|Academic Profile |
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Asst Prof Gu Mile
Nanyang Assistant Professor (NRF), School of Physical & Mathematical Sciences
NRF Fellow, School of Physical & Mathematical Sciences
Research Assistant Professor
|Mile Gu is a New Zealand citizen who completely his undergraduate at the University of Auckland with a triple major in mathematics, physics and computer since. His interest in the cross-disciplinary research in these areas propelled him to do a PhD in the field of quantum computation, graduating from the University of Queensland in 2009.|
After a 4 year research fellowship at the centre for quantum technologies in Singapore, Gu was joined Tsinghua University as tenure-track faculty under the Chinese 1000 talent program. In 2016, he moved to the Nanyang Technological University as a National Research Foundation Fellow to establish the Quantum and Complexity Science Initiative – aimed at pioneering new direction of research that interface quantum information and complexity.
During his research career Gu has established a string of novel connections between scientific concepts that were previously unrelated. Notable contributions include a proof – using the methods of theoretical computer science – that not all properties of a macroscopic system can be determined from microscopic laws (see Nature 459, 332-334) and demonstrate that quantum mechanics may change what systems are consider complex (Nat. Comm 3,76). In addition, Gu jointly demonstrated that the simplest solution to a computational problem can be thought as free fall in some curved space, and discovered that different quantum phases may have different computational power.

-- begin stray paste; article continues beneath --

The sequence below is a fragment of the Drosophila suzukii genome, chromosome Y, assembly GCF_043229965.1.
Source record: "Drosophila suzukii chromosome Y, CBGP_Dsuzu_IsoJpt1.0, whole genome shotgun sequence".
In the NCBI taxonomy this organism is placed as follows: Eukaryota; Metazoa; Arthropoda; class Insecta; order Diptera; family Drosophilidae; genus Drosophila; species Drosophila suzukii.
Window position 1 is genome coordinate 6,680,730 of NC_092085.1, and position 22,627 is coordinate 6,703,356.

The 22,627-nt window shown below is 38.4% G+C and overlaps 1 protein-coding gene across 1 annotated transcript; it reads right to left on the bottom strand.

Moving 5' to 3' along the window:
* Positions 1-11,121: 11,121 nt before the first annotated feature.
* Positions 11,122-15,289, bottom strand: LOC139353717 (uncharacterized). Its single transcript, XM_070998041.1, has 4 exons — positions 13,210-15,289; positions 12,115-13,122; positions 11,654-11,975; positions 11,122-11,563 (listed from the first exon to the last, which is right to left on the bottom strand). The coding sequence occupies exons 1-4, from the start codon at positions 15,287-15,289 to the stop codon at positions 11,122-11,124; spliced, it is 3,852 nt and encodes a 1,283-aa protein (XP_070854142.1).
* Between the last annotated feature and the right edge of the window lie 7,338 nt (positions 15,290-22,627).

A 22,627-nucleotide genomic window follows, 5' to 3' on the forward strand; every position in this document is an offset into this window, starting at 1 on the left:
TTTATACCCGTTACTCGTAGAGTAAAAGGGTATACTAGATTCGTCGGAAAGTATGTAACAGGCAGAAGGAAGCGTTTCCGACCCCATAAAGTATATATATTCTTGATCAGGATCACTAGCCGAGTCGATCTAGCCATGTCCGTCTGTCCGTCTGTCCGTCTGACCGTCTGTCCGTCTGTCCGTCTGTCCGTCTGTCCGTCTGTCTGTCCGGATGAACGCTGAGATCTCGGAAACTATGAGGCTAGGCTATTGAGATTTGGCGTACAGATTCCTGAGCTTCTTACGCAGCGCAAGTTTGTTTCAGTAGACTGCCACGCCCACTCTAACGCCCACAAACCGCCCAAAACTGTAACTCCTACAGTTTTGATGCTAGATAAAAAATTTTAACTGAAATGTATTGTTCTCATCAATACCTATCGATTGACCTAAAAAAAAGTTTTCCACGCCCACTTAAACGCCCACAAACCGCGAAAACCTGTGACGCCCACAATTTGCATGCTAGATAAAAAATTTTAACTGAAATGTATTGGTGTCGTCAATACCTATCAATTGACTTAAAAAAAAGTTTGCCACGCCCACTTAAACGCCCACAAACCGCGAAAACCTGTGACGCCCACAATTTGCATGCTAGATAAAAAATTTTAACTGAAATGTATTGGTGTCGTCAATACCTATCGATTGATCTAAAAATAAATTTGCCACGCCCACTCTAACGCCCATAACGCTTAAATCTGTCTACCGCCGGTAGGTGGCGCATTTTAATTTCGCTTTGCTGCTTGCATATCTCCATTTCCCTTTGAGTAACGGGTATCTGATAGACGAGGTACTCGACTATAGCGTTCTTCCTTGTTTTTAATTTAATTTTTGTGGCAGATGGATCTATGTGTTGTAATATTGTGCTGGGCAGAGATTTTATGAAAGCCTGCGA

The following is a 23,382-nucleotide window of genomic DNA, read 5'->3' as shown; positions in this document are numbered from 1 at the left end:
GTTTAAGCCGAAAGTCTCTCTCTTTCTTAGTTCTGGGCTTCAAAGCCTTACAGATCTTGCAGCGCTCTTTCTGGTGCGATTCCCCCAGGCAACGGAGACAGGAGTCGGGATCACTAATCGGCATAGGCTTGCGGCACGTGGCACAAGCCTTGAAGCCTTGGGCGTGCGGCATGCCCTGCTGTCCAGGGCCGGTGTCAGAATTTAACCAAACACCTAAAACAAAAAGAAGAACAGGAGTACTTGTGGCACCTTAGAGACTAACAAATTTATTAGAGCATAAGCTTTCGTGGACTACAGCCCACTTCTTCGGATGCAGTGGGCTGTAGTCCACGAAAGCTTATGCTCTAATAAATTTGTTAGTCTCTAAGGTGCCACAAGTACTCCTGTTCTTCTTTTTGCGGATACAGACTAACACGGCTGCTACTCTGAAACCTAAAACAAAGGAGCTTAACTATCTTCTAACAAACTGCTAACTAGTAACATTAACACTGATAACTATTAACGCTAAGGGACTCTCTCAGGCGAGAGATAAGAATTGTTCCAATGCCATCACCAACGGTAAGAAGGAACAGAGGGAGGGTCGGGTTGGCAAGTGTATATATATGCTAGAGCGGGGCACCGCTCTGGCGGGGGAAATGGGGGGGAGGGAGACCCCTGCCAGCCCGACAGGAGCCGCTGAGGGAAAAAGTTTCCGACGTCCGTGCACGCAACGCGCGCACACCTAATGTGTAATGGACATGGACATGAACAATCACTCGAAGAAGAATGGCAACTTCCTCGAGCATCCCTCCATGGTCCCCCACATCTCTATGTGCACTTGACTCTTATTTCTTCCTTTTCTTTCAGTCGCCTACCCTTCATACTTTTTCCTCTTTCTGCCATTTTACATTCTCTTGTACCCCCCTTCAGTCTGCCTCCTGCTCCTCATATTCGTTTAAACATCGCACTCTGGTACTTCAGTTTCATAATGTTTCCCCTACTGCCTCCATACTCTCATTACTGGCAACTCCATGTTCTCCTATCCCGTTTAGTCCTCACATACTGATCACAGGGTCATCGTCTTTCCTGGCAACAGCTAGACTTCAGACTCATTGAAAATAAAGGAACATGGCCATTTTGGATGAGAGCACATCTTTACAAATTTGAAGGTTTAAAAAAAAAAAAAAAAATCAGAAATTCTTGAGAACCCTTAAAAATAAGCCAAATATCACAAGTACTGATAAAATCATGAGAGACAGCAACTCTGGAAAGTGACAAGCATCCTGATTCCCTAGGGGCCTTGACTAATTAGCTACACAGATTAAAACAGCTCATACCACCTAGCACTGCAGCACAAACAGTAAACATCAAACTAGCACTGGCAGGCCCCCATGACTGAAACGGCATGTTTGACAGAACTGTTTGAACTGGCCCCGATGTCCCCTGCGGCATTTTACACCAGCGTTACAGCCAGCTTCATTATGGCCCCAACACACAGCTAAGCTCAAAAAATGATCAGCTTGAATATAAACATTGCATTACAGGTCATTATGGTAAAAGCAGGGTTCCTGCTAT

|One of the most remarkable facts about the universe is that it can be simulated on a computer. No matter what systems we study, whether it is the dynamics of planets or that of fluids, the rise of fall of tides or stock markets, they all can be simulated by a computer. This fact fascinates me.|
After all, a computer is typically built out of silicon; it runs via the electro-magnetic force. What a priori reason would it allow us to understand the motion of planets governed by gravity, fundamental particles govern by the strong and weak force? This universality is, when you think about, rather remarkable. Somehow, everything we know around us, can be reduced to the processing of information.
My research interests are motivated by this remarkable observation. Can we find interdisciplinary laws that span multiple disciplines through the understanding of how nature fundamentally processes information? Some current directions:
On outset, Quantum and complexity science appears to be very different. The former details with objects at the atomic scale – atoms, electrons and photons. The latter, on the other hand, is typically associated with macroscopic systems is many interacting components – the weather, traffic, stock markets.